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Leicestershire Campaign to Protect Rural England

Leicestershire and the housing numbers game

Sunday, 13 September 2020 10:53

Leicestershire and the housing numbers game

Government changes to the way housing requirements are calculated will impact adversely on the Leicestershire countryside, says CPRE Leicestershire.

CPRE is very concerned about the proposals for revising the methodology for calculating local housing requirements put forward in ‘Changes to the Planning System’ which is currently the subject of a public consultation.


It is proposed that a new Standard Methodology, based on revisions to the formula, criteria, algorithm and methodology for calculating housing requirements, should replace the current Standard Methodology. It would also be based on the 2018 household and population data from the Office for National Statistics (ONS) rather than the 2014 data used for the current Standard Methodology.

 
The outputs from the use of the new Standard Methodology cause us concern, particularly as the Government plan to make it compulsory for local planning authorities (LPAs) to follow the new Standard Methodology and meet a centrally determined target for provision of new housing in their area.


Equally, the way the Government’s arbitrary and politically determined national target of 300,000 houses a year overshadows all this is also a concern.


While the method for calculating the requirement is set out in the consultation document, Government did not crunch the numbers or indicate how different areas would be affected.


Leicester and Leicestershire
The consequences for Leicester and Leicestershire are explained in our report, ‘The New Standard Methodology for Calculating Housing Requirements: Implications for Leicester and Leicestershire’.  This is based on research specially commissioned by CPRE Leicestershire and is an attachment to this article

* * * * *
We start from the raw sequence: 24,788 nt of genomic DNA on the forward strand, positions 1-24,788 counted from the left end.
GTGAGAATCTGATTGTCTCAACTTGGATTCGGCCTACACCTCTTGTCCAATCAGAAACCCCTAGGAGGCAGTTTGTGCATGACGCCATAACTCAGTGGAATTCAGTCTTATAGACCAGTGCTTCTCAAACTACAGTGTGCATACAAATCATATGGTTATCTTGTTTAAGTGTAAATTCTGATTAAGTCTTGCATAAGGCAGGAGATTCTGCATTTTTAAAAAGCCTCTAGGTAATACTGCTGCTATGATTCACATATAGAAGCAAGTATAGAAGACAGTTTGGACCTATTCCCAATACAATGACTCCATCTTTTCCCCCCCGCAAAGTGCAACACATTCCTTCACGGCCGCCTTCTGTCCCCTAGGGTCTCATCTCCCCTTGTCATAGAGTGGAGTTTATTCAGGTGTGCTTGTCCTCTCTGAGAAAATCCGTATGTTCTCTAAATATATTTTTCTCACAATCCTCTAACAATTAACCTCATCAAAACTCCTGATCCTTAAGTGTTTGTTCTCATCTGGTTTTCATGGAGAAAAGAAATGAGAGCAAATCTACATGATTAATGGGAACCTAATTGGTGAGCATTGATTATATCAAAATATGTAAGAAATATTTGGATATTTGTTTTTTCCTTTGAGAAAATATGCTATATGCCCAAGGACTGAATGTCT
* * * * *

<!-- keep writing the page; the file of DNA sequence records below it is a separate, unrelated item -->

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This research revealed some quite dramatic changes in housing requirement figures under the new Standard Methodology calculations as compared the result from the existing Standard Methodology.


How do the figures work out for Leicester and Leicestershire?
First, there is an overall increase in the housing requirement across Leicester and Leicestershire.  Overall, there is a 55% increase in the requirement for Leicester / Leicestershire as whole but this needs qualifying.


Second, there is a dramatic shift in the requirement for housing out of the city of Leicester into the surrounding districts.  While there is a fall of 35% for Leicester, the county districts face a 104% increase.

  
Third, Blaby (+232%), North West Leicestershire (+221%), Harborough (125%), Hinckley and Bosworth (+96%) and Charnwood (48%) face particular pressures.  In reality, each will have to have to find sites for several hundreds of new homes.


The figures in table below are drawn from our research. They are annual figures for each council under the current and new Standard Methodology.

 

 

Council

Current Standard Methodology

(2014 data)

New Standard

Methodology

(2018 data)

No of homes pa difference SM/NSM

% +/-

SM/NSM

Blaby

  346

1148

+802

+232

Charnwood

1105

1636

+531

  +48

Harborough

  550

1238

+688

       +125

Hinckley and Bosworth

  452

  889

+437

  +96

Melton

  201

  205

   +4

    +2

N W Leicestershire